The Conservatives’ strategy will undoubtedly be to keep the debate firmly on Brexit – an issue where Theresa May feels she has popular support – but that may backfire in Remain-voting constituencies such as mine in Lewes. We have already seen this in Richmond and we need to ensure it happens across the country so that returning to a powerbase of 50 or 60 seats is well within our grasp. People are fearful of a hard Brexit and, while we must champion our positive vision of Europe as a haven for freedom, we cannot ignore the fact that the Conservatives could be leading us off an economic cliff-edge. Businesspeople, many of whom have usually seen the Conservatives as their party of choice, need to realise that so many Tories are willing to lead Britain to the disaster of crashing out of the EU with no deal and reverting to WTO rules. Boris Johnson doesn’t think it’s a problem, and with his bank balance, why should he? It is businesses and their employees who will bear the brunt of this chaos.
However, we must not let the Conservatives make this election all about Brexit. A BBC Populus poll at the last election showed that the NHS and the economy were the biggest issues, ahead of immigration, and that welfare and education were far more important to voters than the EU. I doubt that has changed – people fear for their health, their bank balance, their safety net and their children’s future more than anything else.
We know that there is much to be fearful about another five years of Conservative government because we’ve already had glimpses of it. Let off the leash with no moderate coalition partner to keep them in check in the past two years, the Conservatives have happily hacked away at the welfare state. The NHS is in crisis with creeping privatisation, crippling debts and rock-bottom morale. Our schools are under threat from funding cuts, something that the Tories pledged not to do. The most vulnerable in our society are seeing their welfare payments cut – from the disabled to widowed parents, of which I am one.
Of course we cannot go knocking on doors scaring people like some kind of yellow peril, but there is a lot on the line in this election. The elderly, who so often vote Conservative, need to realise that the Conservatives are imposing cuts on social care budgets that mean nursing homes cannot cope. It is the Conservatives who allow waiting lists to lengthen and preside over a health system on the brink of collapse. Parents need to realise that the Conservatives are overburdening their children’s education with tests, while quietly cutting school’s budgets.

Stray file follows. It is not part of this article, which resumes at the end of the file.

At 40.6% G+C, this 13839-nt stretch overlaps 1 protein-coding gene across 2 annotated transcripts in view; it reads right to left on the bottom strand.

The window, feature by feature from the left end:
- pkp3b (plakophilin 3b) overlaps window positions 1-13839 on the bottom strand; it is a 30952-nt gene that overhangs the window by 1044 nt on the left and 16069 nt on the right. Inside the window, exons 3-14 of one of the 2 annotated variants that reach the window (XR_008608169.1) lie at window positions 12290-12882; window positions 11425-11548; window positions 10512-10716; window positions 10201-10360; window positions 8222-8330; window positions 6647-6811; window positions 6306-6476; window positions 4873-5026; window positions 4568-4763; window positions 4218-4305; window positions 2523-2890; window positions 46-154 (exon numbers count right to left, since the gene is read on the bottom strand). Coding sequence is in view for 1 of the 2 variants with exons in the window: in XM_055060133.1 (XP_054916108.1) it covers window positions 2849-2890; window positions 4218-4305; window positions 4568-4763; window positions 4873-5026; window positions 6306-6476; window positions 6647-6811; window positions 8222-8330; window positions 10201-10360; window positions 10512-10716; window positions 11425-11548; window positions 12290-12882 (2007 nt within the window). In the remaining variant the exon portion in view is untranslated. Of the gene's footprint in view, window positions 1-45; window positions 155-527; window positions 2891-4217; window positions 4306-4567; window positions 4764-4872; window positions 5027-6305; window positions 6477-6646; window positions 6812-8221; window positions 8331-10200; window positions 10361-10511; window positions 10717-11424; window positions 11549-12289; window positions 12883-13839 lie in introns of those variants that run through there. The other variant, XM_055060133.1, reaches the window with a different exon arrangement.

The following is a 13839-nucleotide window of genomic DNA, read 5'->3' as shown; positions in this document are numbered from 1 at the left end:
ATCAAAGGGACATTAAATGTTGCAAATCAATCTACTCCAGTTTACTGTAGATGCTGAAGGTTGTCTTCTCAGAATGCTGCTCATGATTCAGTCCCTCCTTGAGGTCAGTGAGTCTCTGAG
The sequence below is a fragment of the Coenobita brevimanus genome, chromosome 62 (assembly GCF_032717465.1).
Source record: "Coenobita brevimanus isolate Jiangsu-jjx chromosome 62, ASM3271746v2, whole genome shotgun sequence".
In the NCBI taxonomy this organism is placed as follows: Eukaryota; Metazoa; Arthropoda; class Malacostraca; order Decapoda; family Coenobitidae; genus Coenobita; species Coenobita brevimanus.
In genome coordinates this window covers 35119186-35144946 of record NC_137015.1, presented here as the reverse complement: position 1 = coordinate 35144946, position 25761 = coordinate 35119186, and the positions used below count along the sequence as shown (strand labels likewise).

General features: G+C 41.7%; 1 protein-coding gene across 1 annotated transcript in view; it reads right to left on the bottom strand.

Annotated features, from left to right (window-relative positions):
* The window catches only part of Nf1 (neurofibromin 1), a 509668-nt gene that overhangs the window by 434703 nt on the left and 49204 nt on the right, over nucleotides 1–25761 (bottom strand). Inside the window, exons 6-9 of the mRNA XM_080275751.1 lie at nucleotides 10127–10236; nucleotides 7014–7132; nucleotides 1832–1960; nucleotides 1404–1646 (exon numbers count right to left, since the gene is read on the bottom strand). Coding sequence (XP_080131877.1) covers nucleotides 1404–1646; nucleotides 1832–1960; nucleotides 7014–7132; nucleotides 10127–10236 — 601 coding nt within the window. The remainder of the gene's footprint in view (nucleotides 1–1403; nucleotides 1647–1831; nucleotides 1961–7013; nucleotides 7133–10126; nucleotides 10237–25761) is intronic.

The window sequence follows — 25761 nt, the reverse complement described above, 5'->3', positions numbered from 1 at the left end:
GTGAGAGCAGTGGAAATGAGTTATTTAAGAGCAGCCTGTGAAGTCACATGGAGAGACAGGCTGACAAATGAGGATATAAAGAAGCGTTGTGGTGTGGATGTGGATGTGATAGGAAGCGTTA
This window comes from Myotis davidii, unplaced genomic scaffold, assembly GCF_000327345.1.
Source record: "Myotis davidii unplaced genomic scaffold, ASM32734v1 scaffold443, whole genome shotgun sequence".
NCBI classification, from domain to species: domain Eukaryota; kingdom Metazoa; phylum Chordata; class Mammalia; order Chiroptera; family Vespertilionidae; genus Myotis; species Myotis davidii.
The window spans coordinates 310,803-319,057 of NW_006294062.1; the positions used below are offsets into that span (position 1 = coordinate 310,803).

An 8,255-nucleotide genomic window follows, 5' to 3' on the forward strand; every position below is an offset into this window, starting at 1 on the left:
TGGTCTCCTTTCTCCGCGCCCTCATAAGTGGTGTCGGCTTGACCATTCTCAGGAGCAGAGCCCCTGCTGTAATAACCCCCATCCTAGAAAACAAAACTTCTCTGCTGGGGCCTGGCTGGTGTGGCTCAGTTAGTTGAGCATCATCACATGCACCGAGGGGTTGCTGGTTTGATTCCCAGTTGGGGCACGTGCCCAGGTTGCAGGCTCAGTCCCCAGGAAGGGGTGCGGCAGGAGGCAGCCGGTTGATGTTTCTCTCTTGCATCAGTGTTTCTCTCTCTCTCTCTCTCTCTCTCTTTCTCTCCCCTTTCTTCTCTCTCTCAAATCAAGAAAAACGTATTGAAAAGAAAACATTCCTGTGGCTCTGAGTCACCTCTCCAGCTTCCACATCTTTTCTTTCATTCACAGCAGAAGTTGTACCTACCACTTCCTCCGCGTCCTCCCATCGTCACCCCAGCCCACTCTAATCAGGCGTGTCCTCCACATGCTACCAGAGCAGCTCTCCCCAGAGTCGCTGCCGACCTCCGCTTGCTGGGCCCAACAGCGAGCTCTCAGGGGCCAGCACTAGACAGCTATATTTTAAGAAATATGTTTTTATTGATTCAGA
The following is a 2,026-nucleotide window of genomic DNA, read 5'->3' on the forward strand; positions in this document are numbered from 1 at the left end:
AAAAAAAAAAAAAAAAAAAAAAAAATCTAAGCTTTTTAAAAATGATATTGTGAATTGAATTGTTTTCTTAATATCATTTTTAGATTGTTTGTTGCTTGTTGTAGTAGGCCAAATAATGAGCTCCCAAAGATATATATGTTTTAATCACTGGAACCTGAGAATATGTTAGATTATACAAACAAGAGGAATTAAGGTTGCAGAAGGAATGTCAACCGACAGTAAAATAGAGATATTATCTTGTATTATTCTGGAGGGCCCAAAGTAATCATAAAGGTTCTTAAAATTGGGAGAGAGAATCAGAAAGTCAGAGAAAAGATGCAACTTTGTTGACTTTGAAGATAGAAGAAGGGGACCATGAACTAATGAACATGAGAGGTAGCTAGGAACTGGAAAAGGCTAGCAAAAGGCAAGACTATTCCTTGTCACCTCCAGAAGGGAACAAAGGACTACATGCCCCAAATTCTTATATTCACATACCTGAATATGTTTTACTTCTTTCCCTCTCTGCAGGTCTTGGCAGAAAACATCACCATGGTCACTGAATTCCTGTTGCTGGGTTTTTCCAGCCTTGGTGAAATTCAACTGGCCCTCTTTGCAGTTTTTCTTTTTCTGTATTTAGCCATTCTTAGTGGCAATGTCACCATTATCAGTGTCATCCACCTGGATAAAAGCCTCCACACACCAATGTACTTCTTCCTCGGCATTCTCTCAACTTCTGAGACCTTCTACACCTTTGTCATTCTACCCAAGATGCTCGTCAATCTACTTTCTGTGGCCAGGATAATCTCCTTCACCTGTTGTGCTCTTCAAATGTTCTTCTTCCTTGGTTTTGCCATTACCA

We cannot base our entire campaign on scaremongering but fear will play a big part in this election. We need to address these fears, harness the energy and indignation, and transform it into a positive message that we are the only party that combines compassion with economic competence, and that we will stand in the way of Conservative policies that will do harm to every sector of society, as we did with some success during the coalition government. We should be proud of that too and proud of our resurgence. Progressive-minded people across the country are flocking to the Liberal Democrats in their thousands. Both hope and fear can drive us forward. Be afraid yes, but be inspired too – this just might be the biggest political fight of your lives.
- Ben Westwood is a journalist, author and lecturer in politics and media at University of Brighton. firstname.lastname@example.org
Southern Fail has become a pressing issue in both constituencies, with commuters angry at a Government that inexplicably supports the rail operator, paying ticket refunds out of taxpayers’ money
This general election can’t come soon enough for Liberal Democrats in my neck of the woods. I live on the cusp of two constituencies which turned from yellow to blue in 2015, and we now have a chance to win back seats the party should never have lost.
The parallels between Eastbourne and Lewes are striking – both had popular Liberal Democrat MPs with healthy majorities overturned by the Conservatives two years ago. This was no Tory surge though – their party’s votes barely moved and actually fell slightly in Eastbourne – winning by just 733 votes there and by 1,083 in Lewes. The Liberal Democrats clearly bore the brunt of coalition-bashing as voters defected to Labour, Greens or stayed at home. These are the people the party needs to win back this time round.
Despite the political similarities, Eastbourne and Lewes are very different. Eastbourne is the seaside town shaking off its ‘God’s waiting room’ image with an economic boom and rapidly growing young population, while market town Lewes is famed for breweries, antique shops and boisterous Bonfire celebrations. Both have flourishing tourism and commuter populations, but the EU referendum highlighted a key difference – Eastbourne voted decisively to leave while Lewes plumped overwhelmingly to remain.
Veteran campaigner Stephen Lloyd is standing again in Eastbourne after a petition by constituents dismayed by his defeat. He first stood for parliament in 2001 and won Eastbourne in 2010, defeating Conservative Nigel Waterson. Very popular locally, Lloyd established over 3000 apprenticeships and pushed hard on the redevelopment of the town centre. He has continued working for Eastbourne despite losing his seat, and it often feels as if the town has two MPs.